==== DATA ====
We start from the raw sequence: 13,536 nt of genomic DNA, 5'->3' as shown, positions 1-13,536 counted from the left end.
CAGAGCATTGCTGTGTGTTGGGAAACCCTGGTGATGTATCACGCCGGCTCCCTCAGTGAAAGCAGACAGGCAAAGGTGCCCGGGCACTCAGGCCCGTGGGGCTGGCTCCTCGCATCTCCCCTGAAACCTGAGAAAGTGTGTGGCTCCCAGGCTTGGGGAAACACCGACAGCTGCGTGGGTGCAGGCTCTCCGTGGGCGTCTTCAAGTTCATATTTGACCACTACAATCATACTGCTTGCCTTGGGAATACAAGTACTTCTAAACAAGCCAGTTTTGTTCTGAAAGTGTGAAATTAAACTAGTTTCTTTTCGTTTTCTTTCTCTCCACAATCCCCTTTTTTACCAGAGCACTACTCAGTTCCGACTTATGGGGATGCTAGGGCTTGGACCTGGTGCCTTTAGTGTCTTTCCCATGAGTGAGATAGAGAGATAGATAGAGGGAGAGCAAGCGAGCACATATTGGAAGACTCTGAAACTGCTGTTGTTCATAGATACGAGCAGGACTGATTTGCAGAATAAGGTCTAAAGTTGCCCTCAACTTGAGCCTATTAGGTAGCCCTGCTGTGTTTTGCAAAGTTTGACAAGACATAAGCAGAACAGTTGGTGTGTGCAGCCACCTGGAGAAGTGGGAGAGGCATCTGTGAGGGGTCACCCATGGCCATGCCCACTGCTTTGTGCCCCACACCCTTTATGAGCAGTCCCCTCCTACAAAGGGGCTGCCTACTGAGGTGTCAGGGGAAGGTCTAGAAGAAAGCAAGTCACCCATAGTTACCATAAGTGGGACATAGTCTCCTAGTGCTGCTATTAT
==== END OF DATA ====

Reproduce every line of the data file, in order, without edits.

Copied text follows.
We start from the raw sequence: 13,536 nt of genomic DNA, 5'->3' as shown, positions 1-13,536 counted from the left end.
CAGAGCATTGCTGTGTGTTGGGAAACCCTGGTGATGTATCACGCCGGCTCCCTCAGTGAAAGCAGACAGGCAAAGGTGCCCGGGCACTCAGGCCCGTGGGGCTGGCTCCTCGCATCTCCCCTGAAACCTGAGAAAGTGTGTGGCTCCCAGGCTTGGGGAAACACCGACAGCTGCGTGGGTGCAGGCTCTCCGTGGGCGTCTTCAAGTTCATATTTGACCACTACAATCATACTGCTTGCCTTGGGAATACAAGTACTTCTAAACAAGCCAGTTTTGTTCTGAAAGTGTGAAATTAAACTAGTTTCTTTTCGTTTTCTTTCTCTCCACAATCCCCTTTTTTACCAGAGCACTACTCAGTTCCGACTTATGGGGATGCTAGGGCTTGGACCTGGTGCCTTTAGTGTCTTTCCCATGAGTGAGATAGAGAGATAGATAGAGGGAGAGCAAGCGAGCACATATTGGAAGACTCTGAAACTGCTGTTGTTCATAGATACGAGCAGGACTGATTTGCAGAATAAGGTCTAAAGTTGCCCTCAACTTGAGCCTATTAGGTAGCCCTGCTGTGTTTTGCAAAGTTTGACAAGACATAAGCAGAACAGTTGGTGTGTGCAGCCACCTGGAGAAGTGGGAGAGGCATCTGTGAGGGGTCACCCATGGCCATGCCCACTGCTTTGTGCCCCACACCCTTTATGAGCAGTCCCCTCCTACAAAGGGGCTGCCTACTGAGGTGTCAGGGGAAGGTCTAGAAGAAAGCAAGTCACCCATAGTTACCATAAGTGGGACATAGTCTCCTAGTGCTGCTATTAT